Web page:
Anyway, the next 240 pages is taken up by Léonore’s story. Unlike Sainville’s story this is more of a picaresque tale as she meets up with Clémentine and travels about the world. Several times her story intersects with Sainville’s, such as when she was hidden away in the coffin in the hotel room and also when she ends up in Ben Mâacoro’s dystopian society. Unlike Sade’s later stories of Justine and Juliette the story of Léonore and Clémentine is a tale of two different women who work together and use their intelligence to outsmart those who are out to take advantage of them. Sade introduces some humour in Léonore’s tale, such as her adventures in Ethiopia, where she’s arrested, along with her ‘husband’ after being duped into seeing a local tourist attraction, namely Mohammed’s penis, which is just a ruse by the king to obtain victims to be tortured by impalement. When Léonore exposes her white backside in preparation everyone is thrown into a state of confusion as Lénore had been ‘blacked up’ and dressed as a man—they think she’s either a god or a devil. Ok, it’s a bit like a Carry On movie but it was amusing to read.
Soon after this escapade Léonore meets Clémentine, the beautiful wife of Dom Lopès de Riveiras. Léonore considers herself a virtuous, aristocratic lady but Clémentine is more of a free-spirit, more of a libertine. Sade, I feel, delights in having Léonore describe Clémentine; here’s a snippet of the description.
Clémentine viewed good deeds as trickery; sensitivity, a weakness from which we must protect ourselves; modesty, an error that always disadvantages the charms of one who’s pretty; sincerity, an idiocy that makes a fool; humility, an absurdity; temperance, a deprivation for the best years of one’s life; and religion, laughable hypocrisy.
She’s also voluptuous. Léonore feels that she might be corrupted by her. When they are captured by the soldiers of the cannibal tyrant, Ben Mâacoro, Léonore and Clémentine discuss their fate.
“I’m infinitely less afraid,” she told me one night, “of serving this monster’s pleasures than being his main course at dinner.”
“Not me! I’d prefer a thousand times to be eaten than satisfy his disgraceful lust.”
“Don’t you think that’s taking virtue too far?”
“No, it’s only to cherish the man I love.”
“When things calm down a little, you’ll explain to me such délicatesse. I still don’t understand it.”
They manage to escape from Ben Mâacoro’s clutches by convincing him that love is infinitely more pleasureable than lust and then tricking him—this was Léonore’s plan. Later on the couple fall in with a band of Bohemian Gypsies led by Brigandos. They just happen to be devil-worshippers and thieves, and indulge in a little bit of murder when it’s absolutely necessary; apart from that, they’re decent enough. At least they’re better than the Inquisition, whose hands they fall into next.
Once ‘Léonore’s Story’ is over the narrative returns to the attempts to thwart M. de Blamont getting his hands on Aline. And they have to now try to annul the lettre de cachet. In this last section Léonore reveals herself to be rather a cold, calculating creature; she’s materialistic and, to the horror of Mme de Blamont, an atheist—she is, in fact, more like her father, M. de Blamont, than her mother. Mme de Blamont does not really like her new-found daughter. And so, Sade presses on with the plot, introducing more complications and on to the end — misery and death for everyone.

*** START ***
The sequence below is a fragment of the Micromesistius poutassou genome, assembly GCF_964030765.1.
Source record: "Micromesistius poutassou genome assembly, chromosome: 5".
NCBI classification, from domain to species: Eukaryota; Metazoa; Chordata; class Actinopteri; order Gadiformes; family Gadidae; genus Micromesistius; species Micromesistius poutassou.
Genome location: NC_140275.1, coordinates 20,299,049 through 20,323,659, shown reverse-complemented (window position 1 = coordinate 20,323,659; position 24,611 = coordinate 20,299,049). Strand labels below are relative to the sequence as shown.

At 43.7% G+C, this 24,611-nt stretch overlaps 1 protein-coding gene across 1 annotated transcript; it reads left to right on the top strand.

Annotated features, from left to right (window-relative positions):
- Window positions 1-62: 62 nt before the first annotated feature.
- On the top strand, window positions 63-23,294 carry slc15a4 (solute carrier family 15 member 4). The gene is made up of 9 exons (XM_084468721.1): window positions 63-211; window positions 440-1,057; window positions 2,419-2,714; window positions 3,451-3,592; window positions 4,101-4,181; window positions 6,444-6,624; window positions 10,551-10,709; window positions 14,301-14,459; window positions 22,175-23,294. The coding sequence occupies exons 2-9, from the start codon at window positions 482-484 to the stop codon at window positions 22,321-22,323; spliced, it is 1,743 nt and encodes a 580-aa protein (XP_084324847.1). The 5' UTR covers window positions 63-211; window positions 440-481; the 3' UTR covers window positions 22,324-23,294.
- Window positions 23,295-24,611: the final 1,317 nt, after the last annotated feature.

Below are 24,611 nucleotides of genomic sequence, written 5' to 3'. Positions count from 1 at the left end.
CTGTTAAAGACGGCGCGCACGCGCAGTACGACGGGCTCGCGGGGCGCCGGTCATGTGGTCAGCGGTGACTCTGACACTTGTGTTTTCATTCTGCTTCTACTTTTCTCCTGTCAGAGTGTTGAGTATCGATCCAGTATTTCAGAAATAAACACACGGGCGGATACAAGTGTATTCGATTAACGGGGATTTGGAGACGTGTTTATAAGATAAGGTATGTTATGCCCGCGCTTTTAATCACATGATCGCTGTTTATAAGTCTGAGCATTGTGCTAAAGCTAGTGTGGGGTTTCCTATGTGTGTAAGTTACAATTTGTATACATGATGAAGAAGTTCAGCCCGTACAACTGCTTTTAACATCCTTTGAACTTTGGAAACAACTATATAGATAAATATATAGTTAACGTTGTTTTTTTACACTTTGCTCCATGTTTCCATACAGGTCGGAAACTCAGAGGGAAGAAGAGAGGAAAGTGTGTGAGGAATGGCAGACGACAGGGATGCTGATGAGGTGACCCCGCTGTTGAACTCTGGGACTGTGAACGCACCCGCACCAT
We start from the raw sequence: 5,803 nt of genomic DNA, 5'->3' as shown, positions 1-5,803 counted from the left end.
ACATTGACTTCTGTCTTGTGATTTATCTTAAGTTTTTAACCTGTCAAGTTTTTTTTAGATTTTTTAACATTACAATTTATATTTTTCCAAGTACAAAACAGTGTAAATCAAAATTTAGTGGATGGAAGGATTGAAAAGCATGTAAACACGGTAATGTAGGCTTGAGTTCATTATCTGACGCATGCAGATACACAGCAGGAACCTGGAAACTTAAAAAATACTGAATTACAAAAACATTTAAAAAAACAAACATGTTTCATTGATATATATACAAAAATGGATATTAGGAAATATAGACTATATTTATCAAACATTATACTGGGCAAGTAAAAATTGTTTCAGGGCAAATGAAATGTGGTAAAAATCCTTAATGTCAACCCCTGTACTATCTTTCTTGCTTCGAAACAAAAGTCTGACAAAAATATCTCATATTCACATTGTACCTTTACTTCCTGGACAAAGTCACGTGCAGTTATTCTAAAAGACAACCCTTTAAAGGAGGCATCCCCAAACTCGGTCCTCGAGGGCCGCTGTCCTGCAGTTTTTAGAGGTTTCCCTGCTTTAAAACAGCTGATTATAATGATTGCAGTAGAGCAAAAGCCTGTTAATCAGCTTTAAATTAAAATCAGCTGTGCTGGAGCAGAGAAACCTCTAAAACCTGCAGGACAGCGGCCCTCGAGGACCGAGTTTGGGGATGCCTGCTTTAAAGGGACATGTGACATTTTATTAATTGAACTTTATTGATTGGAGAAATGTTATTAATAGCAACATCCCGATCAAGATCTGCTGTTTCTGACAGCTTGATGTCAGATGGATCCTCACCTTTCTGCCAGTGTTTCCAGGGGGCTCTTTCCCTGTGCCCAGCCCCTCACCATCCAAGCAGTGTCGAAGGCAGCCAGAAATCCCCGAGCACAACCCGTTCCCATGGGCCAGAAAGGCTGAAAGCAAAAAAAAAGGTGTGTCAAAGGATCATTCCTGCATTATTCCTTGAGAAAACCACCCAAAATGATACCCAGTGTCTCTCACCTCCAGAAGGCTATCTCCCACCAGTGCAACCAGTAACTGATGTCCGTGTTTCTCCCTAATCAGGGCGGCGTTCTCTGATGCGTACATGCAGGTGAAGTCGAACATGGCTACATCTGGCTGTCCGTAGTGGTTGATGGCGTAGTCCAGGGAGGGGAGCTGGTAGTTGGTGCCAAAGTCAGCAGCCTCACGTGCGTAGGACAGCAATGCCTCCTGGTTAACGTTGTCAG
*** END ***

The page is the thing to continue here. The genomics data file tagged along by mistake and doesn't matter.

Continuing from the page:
Aline and Valcour is an excellent novel, which surpassed my expectations. I still find it astonishing to think that Sade stopped writing 120 Days in Sodom in order to start writing this novel—two very different books. But then there was no hope of getting ‘120 Days’ published and maybe he felt that he was now a good enough writer to be published, and wanted to be published. Aline and Valcour is still pure Sade though, with libertinage as the driving force behind the tale, only without the explicit sexuality of his ‘libertine’ novels, proving that he could write a more mainstream book.
It’s a shame that it took more than two hundred years to be translated and published in English but I’m glad that it finally has. Thanks go to the publisher ‘Contra Mundum Press’ and the translators, Jocelyne Geneviève Barque and John Galbraith Simmons. The books are beautiful objects with a great design, top quality paper and to top it off they include extensive notes and the original engravings. However, the decision to publish the book in three volumes is a bit strange; I would have thought a single-volume version preferable, on the other hand if the book is to be split then it naturally splits into four-volumes, which is how it was originally published in French, I believe. There were also a large number of typos, such as this one on lines 5-6 on page 691: ‘They said you resemble Aline: too bad for her if she were she as ugly as you.’ Oh well, I’ll stop quibbling.
Time to yield, Valcour. Life henceforth offers you none but thorns. Unite your soul with those of your friends. Once more: read on, I say, and go to your grave.